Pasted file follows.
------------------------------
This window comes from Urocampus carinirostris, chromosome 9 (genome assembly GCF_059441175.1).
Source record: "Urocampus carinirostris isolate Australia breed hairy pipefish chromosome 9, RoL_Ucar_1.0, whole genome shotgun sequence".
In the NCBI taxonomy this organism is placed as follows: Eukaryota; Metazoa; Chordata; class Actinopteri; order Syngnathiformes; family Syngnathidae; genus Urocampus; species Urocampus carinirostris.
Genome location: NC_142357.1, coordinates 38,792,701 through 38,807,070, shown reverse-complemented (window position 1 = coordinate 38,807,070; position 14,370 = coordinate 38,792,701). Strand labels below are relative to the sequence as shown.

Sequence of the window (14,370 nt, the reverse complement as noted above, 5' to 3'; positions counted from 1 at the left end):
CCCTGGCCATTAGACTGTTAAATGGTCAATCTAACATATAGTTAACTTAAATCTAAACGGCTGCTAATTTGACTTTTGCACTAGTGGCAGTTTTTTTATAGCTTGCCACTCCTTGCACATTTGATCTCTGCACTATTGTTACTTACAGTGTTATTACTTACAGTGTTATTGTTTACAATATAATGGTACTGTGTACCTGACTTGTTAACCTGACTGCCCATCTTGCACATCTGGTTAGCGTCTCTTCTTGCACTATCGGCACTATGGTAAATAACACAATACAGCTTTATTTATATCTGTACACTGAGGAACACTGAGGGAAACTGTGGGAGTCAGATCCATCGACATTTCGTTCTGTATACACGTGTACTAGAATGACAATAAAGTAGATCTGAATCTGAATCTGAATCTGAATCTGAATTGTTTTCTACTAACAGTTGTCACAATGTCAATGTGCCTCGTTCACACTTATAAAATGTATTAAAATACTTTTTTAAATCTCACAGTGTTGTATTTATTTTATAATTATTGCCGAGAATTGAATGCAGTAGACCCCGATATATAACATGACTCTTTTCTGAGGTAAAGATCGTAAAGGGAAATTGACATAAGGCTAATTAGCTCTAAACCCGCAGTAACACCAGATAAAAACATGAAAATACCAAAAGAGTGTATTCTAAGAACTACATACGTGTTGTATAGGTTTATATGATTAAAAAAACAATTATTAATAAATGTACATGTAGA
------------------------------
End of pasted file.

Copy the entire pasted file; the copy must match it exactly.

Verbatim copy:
This window comes from Urocampus carinirostris, chromosome 9 (genome assembly GCF_059441175.1).
Source record: "Urocampus carinirostris isolate Australia breed hairy pipefish chromosome 9, RoL_Ucar_1.0, whole genome shotgun sequence".
In the NCBI taxonomy this organism is placed as follows: Eukaryota; Metazoa; Chordata; class Actinopteri; order Syngnathiformes; family Syngnathidae; genus Urocampus; species Urocampus carinirostris.
Genome location: NC_142357.1, coordinates 38,792,701 through 38,807,070, shown reverse-complemented (window position 1 = coordinate 38,807,070; position 14,370 = coordinate 38,792,701). Strand labels below are relative to the sequence as shown.

Sequence of the window (14,370 nt, the reverse complement as noted above, 5' to 3'; positions counted from 1 at the left end):
CCCTGGCCATTAGACTGTTAAATGGTCAATCTAACATATAGTTAACTTAAATCTAAACGGCTGCTAATTTGACTTTTGCACTAGTGGCAGTTTTTTTATAGCTTGCCACTCCTTGCACATTTGATCTCTGCACTATTGTTACTTACAGTGTTATTACTTACAGTGTTATTGTTTACAATATAATGGTACTGTGTACCTGACTTGTTAACCTGACTGCCCATCTTGCACATCTGGTTAGCGTCTCTTCTTGCACTATCGGCACTATGGTAAATAACACAATACAGCTTTATTTATATCTGTACACTGAGGAACACTGAGGGAAACTGTGGGAGTCAGATCCATCGACATTTCGTTCTGTATACACGTGTACTAGAATGACAATAAAGTAGATCTGAATCTGAATCTGAATCTGAATCTGAATTGTTTTCTACTAACAGTTGTCACAATGTCAATGTGCCTCGTTCACACTTATAAAATGTATTAAAATACTTTTTTAAATCTCACAGTGTTGTATTTATTTTATAATTATTGCCGAGAATTGAATGCAGTAGACCCCGATATATAACATGACTCTTTTCTGAGGTAAAGATCGTAAAGGGAAATTGACATAAGGCTAATTAGCTCTAAACCCGCAGTAACACCAGATAAAAACATGAAAATACCAAAAGAGTGTATTCTAAGAACTACATACGTGTTGTATAGGTTTATATGATTAAAAAAACAATTATTAATAAATGTACATGTAGA